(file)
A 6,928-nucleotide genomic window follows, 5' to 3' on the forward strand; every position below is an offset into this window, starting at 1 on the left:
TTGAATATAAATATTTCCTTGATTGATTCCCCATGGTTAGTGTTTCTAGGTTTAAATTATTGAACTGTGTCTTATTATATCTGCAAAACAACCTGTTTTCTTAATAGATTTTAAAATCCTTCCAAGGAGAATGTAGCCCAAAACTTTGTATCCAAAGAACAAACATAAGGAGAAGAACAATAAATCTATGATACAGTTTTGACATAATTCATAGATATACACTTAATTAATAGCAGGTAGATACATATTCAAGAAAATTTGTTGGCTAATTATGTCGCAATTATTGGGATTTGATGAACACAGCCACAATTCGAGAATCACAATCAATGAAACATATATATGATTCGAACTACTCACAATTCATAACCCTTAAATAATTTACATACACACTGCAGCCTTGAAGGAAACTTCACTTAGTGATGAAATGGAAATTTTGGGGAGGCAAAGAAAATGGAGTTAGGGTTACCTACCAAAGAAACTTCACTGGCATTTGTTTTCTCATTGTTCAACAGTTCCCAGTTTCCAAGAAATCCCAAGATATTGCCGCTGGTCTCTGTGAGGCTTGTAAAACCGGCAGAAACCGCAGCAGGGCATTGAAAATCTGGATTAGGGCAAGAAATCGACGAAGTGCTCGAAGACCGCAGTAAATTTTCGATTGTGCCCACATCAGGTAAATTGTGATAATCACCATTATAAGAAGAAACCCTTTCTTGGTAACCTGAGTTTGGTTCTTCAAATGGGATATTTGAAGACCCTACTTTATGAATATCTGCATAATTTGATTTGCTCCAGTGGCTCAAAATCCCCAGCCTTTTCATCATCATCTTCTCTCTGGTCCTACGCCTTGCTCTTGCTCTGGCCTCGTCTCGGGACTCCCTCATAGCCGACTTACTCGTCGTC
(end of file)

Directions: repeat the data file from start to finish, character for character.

A 6,928-nucleotide genomic window follows, 5' to 3' on the forward strand; every position below is an offset into this window, starting at 1 on the left:
TTGAATATAAATATTTCCTTGATTGATTCCCCATGGTTAGTGTTTCTAGGTTTAAATTATTGAACTGTGTCTTATTATATCTGCAAAACAACCTGTTTTCTTAATAGATTTTAAAATCCTTCCAAGGAGAATGTAGCCCAAAACTTTGTATCCAAAGAACAAACATAAGGAGAAGAACAATAAATCTATGATACAGTTTTGACATAATTCATAGATATACACTTAATTAATAGCAGGTAGATACATATTCAAGAAAATTTGTTGGCTAATTATGTCGCAATTATTGGGATTTGATGAACACAGCCACAATTCGAGAATCACAATCAATGAAACATATATATGATTCGAACTACTCACAATTCATAACCCTTAAATAATTTACATACACACTGCAGCCTTGAAGGAAACTTCACTTAGTGATGAAATGGAAATTTTGGGGAGGCAAAGAAAATGGAGTTAGGGTTACCTACCAAAGAAACTTCACTGGCATTTGTTTTCTCATTGTTCAACAGTTCCCAGTTTCCAAGAAATCCCAAGATATTGCCGCTGGTCTCTGTGAGGCTTGTAAAACCGGCAGAAACCGCAGCAGGGCATTGAAAATCTGGATTAGGGCAAGAAATCGACGAAGTGCTCGAAGACCGCAGTAAATTTTCGATTGTGCCCACATCAGGTAAATTGTGATAATCACCATTATAAGAAGAAACCCTTTCTTGGTAACCTGAGTTTGGTTCTTCAAATGGGATATTTGAAGACCCTACTTTATGAATATCTGCATAATTTGATTTGCTCCAGTGGCTCAAAATCCCCAGCCTTTTCATCATCATCTTCTCTCTGGTCCTACGCCTTGCTCTTGCTCTGGCCTCGTCTCGGGACTCCCTCATAGCCGACTTACTCGTCGTC